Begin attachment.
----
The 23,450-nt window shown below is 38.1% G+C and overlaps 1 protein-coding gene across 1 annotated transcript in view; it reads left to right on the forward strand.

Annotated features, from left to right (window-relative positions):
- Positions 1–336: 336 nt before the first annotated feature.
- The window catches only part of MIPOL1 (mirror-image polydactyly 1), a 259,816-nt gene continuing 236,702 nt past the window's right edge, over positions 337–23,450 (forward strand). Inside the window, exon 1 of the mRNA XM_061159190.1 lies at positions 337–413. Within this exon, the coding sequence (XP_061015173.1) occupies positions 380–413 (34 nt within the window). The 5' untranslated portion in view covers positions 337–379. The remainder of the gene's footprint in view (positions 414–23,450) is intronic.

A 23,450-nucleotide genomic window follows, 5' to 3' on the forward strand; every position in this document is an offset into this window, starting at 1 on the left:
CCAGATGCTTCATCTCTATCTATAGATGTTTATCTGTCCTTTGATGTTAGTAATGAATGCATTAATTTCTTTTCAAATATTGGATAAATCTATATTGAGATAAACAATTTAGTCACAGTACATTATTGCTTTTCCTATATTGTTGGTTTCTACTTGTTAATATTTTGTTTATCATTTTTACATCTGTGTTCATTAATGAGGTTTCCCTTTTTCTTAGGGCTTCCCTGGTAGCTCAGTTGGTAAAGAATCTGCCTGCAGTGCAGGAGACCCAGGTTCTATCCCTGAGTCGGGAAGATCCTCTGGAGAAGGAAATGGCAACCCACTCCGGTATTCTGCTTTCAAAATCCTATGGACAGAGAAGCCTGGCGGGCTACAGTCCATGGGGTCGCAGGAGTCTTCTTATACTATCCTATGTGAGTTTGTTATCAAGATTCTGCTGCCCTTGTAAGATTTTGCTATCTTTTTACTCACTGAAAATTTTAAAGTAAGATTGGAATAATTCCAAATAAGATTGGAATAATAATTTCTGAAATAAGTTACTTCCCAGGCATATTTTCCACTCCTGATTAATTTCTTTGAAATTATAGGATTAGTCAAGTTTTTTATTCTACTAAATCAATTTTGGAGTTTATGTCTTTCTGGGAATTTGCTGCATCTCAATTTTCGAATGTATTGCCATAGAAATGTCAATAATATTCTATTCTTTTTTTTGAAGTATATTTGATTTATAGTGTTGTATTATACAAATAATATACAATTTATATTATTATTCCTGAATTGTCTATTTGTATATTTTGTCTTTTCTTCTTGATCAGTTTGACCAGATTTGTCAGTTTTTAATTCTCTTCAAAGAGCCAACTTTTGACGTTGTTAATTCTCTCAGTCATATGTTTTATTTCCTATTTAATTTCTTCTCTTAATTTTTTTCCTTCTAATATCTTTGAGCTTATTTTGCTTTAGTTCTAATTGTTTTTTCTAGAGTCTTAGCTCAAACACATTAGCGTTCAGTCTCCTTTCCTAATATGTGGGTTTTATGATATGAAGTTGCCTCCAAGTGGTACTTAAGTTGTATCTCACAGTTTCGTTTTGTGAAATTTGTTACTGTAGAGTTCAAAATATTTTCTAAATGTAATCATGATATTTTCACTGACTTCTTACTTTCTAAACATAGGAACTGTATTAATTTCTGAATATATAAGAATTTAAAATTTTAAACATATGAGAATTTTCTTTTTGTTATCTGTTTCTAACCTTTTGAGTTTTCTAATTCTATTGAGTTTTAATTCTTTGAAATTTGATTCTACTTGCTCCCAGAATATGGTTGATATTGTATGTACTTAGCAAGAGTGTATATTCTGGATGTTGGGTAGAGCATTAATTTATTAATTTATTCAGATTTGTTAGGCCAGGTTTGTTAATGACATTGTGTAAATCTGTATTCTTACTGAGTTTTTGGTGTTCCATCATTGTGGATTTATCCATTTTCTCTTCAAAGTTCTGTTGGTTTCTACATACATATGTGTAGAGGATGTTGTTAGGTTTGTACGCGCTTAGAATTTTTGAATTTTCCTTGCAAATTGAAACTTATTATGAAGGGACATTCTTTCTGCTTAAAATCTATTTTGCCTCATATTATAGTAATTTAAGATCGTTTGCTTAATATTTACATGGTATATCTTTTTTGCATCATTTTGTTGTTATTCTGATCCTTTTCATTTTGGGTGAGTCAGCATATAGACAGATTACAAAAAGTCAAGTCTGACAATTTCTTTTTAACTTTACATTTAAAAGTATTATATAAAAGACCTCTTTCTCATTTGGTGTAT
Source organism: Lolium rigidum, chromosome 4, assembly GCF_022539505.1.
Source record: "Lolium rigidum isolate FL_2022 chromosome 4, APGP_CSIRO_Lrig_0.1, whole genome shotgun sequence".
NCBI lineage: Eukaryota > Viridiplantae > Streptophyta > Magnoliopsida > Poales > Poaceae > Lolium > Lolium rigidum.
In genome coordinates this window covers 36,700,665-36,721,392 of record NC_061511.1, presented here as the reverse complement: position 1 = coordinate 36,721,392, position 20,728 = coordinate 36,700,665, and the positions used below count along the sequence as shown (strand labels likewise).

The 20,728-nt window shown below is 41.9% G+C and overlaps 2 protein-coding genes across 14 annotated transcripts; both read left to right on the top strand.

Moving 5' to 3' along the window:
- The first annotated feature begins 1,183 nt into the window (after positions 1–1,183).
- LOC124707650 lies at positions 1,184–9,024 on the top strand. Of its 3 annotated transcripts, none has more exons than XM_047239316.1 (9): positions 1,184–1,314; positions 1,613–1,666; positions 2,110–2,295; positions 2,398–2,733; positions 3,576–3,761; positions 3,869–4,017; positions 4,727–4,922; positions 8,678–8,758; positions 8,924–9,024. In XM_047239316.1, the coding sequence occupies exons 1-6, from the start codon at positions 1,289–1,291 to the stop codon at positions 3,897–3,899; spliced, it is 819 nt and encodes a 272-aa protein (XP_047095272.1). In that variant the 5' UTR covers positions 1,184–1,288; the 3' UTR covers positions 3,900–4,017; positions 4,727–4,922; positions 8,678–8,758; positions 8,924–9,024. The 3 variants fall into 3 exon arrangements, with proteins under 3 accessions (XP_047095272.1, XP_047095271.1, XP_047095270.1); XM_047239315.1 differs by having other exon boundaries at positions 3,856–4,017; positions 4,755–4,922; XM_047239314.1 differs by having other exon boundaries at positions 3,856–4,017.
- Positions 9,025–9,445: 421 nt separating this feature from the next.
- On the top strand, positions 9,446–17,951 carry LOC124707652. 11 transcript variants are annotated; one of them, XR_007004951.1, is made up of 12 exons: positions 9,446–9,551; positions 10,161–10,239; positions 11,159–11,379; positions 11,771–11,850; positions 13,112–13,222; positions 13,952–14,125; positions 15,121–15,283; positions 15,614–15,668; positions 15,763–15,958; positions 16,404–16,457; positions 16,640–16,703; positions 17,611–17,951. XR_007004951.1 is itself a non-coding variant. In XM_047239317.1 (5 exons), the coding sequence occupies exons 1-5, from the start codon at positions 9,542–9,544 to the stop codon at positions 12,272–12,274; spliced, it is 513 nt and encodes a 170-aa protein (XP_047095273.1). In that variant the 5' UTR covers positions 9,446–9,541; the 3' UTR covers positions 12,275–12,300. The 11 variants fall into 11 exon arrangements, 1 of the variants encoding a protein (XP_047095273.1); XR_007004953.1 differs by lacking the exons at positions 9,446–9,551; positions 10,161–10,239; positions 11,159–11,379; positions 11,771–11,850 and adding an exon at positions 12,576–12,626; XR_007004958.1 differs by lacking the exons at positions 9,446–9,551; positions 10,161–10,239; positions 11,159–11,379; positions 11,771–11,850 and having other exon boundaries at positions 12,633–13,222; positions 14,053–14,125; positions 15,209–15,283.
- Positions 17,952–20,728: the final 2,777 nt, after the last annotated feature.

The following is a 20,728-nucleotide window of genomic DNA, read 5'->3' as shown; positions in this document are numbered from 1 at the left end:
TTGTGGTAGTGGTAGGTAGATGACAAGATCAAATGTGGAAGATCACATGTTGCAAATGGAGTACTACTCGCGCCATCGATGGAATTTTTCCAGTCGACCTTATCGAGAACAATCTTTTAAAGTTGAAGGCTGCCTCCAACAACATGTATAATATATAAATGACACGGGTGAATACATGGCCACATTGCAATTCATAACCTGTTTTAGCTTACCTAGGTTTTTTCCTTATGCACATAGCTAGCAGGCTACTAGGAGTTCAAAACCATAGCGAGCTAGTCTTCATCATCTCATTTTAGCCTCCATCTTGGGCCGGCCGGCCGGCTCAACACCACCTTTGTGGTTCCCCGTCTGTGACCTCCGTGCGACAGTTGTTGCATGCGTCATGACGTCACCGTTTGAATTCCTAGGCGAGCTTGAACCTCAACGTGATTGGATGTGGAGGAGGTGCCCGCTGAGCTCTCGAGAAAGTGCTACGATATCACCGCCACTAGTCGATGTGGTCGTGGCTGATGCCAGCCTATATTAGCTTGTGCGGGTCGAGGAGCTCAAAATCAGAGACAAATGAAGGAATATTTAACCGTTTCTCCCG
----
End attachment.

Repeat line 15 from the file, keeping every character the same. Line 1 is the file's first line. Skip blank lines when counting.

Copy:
- Positions 9,025–9,445: 421 nt separating this feature from the next.